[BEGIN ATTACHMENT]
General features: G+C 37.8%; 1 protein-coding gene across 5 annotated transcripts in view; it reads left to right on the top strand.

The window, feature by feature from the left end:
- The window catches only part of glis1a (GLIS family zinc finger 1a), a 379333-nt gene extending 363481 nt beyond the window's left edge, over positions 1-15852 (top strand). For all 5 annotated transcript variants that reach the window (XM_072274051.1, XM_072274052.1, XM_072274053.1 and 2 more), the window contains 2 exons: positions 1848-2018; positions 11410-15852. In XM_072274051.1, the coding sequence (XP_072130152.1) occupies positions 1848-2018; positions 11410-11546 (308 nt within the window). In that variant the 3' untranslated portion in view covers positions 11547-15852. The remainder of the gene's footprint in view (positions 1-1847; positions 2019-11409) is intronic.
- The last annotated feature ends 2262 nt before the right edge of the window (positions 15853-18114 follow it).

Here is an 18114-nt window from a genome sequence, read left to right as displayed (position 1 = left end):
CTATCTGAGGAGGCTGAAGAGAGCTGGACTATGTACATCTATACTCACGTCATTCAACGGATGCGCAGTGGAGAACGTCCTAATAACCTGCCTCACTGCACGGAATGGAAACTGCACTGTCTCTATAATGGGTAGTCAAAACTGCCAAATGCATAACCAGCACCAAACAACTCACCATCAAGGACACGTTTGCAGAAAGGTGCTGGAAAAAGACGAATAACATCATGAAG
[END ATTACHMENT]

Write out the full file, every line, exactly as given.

General features: G+C 37.8%; 1 protein-coding gene across 5 annotated transcripts in view; it reads left to right on the top strand.

The window, feature by feature from the left end:
- The window catches only part of glis1a (GLIS family zinc finger 1a), a 379333-nt gene extending 363481 nt beyond the window's left edge, over positions 1-15852 (top strand). For all 5 annotated transcript variants that reach the window (XM_072274051.1, XM_072274052.1, XM_072274053.1 and 2 more), the window contains 2 exons: positions 1848-2018; positions 11410-15852. In XM_072274051.1, the coding sequence (XP_072130152.1) occupies positions 1848-2018; positions 11410-11546 (308 nt within the window). In that variant the 3' untranslated portion in view covers positions 11547-15852. The remainder of the gene's footprint in view (positions 1-1847; positions 2019-11409) is intronic.
- The last annotated feature ends 2262 nt before the right edge of the window (positions 15853-18114 follow it).

Here is an 18114-nt window from a genome sequence, read left to right as displayed (position 1 = left end):
CTATCTGAGGAGGCTGAAGAGAGCTGGACTATGTACATCTATACTCACGTCATTCAACGGATGCGCAGTGGAGAACGTCCTAATAACCTGCCTCACTGCACGGAATGGAAACTGCACTGTCTCTATAATGGGTAGTCAAAACTGCCAAATGCATAACCAGCACCAAACAACTCACCATCAAGGACACGTTTGCAGAAAGGTGCTGGAAAAAGACGAATAACATCATGAAG